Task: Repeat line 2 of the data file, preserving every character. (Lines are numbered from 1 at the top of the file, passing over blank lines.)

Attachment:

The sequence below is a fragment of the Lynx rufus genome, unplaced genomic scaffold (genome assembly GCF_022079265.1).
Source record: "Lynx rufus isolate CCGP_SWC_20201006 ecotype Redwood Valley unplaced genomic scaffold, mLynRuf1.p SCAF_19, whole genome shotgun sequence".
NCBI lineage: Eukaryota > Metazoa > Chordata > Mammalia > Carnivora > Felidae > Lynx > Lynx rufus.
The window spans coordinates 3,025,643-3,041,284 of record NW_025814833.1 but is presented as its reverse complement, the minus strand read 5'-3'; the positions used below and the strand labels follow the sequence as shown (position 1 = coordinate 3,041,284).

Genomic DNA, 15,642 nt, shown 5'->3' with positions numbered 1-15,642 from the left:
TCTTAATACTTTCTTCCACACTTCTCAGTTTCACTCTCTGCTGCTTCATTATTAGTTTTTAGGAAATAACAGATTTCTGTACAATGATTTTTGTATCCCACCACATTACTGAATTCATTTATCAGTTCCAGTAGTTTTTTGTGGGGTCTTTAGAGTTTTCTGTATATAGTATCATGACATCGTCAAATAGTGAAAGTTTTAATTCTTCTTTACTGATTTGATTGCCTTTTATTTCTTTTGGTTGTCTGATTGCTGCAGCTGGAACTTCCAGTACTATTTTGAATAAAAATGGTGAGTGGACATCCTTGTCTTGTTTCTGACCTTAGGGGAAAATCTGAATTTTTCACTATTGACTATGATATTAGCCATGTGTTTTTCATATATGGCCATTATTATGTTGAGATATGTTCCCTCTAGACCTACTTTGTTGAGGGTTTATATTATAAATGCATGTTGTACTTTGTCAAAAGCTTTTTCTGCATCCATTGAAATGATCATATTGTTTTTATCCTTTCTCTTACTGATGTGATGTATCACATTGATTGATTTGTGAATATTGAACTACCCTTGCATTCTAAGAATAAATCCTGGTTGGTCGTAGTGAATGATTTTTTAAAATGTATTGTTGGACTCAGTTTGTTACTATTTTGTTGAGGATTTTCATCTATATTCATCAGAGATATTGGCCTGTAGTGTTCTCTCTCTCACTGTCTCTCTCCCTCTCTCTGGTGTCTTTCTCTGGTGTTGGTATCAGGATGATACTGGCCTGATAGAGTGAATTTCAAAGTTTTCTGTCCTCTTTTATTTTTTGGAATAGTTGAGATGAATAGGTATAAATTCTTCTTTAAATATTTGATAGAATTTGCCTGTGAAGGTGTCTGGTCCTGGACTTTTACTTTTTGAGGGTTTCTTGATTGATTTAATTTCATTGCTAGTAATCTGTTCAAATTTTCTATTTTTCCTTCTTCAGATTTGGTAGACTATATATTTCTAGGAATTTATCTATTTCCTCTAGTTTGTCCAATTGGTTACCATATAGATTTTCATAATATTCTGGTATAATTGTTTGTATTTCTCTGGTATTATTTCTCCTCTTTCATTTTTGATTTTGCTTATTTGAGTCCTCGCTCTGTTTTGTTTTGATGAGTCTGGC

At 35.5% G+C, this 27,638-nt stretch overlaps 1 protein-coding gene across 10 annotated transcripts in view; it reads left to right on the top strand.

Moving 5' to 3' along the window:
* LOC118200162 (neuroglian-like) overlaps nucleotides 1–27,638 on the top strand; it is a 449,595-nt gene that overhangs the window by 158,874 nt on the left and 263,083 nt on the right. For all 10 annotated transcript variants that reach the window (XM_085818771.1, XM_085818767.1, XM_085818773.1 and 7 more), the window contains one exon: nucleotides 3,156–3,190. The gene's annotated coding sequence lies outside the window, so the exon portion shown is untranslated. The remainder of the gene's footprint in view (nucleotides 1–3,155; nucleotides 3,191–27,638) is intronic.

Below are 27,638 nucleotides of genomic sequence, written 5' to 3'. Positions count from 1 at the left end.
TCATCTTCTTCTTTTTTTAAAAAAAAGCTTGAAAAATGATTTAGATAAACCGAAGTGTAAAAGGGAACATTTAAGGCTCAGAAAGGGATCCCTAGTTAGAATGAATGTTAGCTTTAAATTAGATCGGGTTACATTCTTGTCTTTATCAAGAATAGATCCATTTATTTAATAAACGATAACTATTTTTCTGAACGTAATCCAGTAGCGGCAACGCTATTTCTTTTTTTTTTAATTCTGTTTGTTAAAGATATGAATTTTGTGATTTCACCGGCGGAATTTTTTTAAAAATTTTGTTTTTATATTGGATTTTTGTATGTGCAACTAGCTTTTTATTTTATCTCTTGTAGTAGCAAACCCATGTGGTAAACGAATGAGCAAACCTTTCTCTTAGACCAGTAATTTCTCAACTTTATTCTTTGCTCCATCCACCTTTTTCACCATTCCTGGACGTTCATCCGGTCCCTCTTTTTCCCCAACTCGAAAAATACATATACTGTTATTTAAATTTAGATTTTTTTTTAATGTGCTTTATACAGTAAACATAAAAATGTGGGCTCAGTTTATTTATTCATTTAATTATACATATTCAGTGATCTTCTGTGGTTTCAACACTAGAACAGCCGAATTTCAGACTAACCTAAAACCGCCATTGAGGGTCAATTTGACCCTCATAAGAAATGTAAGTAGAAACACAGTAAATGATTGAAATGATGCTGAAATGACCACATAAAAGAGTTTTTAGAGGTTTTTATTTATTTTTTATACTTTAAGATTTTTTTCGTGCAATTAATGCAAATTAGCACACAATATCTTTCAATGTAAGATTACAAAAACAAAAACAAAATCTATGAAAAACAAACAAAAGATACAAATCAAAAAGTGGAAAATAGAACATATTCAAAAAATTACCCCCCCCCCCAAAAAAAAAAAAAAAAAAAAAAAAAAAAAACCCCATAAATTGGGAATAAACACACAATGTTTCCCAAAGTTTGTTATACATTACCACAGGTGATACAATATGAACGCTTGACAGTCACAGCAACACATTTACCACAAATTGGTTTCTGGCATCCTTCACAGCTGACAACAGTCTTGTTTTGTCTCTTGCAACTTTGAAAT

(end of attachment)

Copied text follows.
Source record: "Lynx rufus isolate CCGP_SWC_20201006 ecotype Redwood Valley unplaced genomic scaffold, mLynRuf1.p SCAF_19, whole genome shotgun sequence".